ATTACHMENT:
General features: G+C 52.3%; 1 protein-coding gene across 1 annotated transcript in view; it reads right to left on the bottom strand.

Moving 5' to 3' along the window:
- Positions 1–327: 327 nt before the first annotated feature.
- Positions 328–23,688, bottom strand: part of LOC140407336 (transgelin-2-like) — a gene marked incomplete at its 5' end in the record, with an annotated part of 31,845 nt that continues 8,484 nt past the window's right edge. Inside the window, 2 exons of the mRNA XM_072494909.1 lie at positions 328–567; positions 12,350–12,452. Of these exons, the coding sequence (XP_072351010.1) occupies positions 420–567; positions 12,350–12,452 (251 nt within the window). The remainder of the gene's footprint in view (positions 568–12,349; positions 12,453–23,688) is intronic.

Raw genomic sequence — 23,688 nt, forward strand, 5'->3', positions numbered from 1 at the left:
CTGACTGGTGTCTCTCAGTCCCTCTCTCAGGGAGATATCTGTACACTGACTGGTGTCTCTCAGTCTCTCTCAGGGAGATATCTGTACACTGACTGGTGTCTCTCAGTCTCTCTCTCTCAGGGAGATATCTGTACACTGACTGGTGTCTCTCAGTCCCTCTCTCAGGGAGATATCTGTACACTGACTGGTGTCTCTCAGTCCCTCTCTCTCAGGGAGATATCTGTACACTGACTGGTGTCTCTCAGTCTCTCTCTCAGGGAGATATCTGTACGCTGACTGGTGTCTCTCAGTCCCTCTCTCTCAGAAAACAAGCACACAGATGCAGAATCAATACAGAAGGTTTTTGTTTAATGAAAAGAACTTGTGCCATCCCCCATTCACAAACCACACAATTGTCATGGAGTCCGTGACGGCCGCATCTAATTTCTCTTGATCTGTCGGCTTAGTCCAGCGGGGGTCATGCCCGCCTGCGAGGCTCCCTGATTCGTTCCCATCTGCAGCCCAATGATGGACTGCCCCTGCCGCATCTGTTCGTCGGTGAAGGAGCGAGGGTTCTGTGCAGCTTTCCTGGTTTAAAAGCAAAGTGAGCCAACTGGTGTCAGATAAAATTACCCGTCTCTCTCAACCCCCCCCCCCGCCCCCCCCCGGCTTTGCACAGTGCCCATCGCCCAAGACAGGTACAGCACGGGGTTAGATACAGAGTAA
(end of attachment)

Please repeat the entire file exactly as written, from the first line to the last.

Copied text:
General features: G+C 52.3%; 1 protein-coding gene across 1 annotated transcript in view; it reads right to left on the bottom strand.

Moving 5' to 3' along the window:
- Positions 1–327: 327 nt before the first annotated feature.
- Positions 328–23,688, bottom strand: part of LOC140407336 (transgelin-2-like) — a gene marked incomplete at its 5' end in the record, with an annotated part of 31,845 nt that continues 8,484 nt past the window's right edge. Inside the window, 2 exons of the mRNA XM_072494909.1 lie at positions 328–567; positions 12,350–12,452. Of these exons, the coding sequence (XP_072351010.1) occupies positions 420–567; positions 12,350–12,452 (251 nt within the window). The remainder of the gene's footprint in view (positions 568–12,349; positions 12,453–23,688) is intronic.

Raw genomic sequence — 23,688 nt, forward strand, 5'->3', positions numbered from 1 at the left:
CTGACTGGTGTCTCTCAGTCCCTCTCTCAGGGAGATATCTGTACACTGACTGGTGTCTCTCAGTCTCTCTCAGGGAGATATCTGTACACTGACTGGTGTCTCTCAGTCTCTCTCTCTCAGGGAGATATCTGTACACTGACTGGTGTCTCTCAGTCCCTCTCTCAGGGAGATATCTGTACACTGACTGGTGTCTCTCAGTCCCTCTCTCTCAGGGAGATATCTGTACACTGACTGGTGTCTCTCAGTCTCTCTCTCAGGGAGATATCTGTACGCTGACTGGTGTCTCTCAGTCCCTCTCTCTCAGAAAACAAGCACACAGATGCAGAATCAATACAGAAGGTTTTTGTTTAATGAAAAGAACTTGTGCCATCCCCCATTCACAAACCACACAATTGTCATGGAGTCCGTGACGGCCGCATCTAATTTCTCTTGATCTGTCGGCTTAGTCCAGCGGGGGTCATGCCCGCCTGCGAGGCTCCCTGATTCGTTCCCATCTGCAGCCCAATGATGGACTGCCCCTGCCGCATCTGTTCGTCGGTGAAGGAGCGAGGGTTCTGTGCAGCTTTCCTGGTTTAAAAGCAAAGTGAGCCAACTGGTGTCAGATAAAATTACCCGTCTCTCTCAACCCCCCCCCCCGCCCCCCCCCGGCTTTGCACAGTGCCCATCGCCCAAGACAGGTACAGCACGGGGTTAGATACAGAGTAA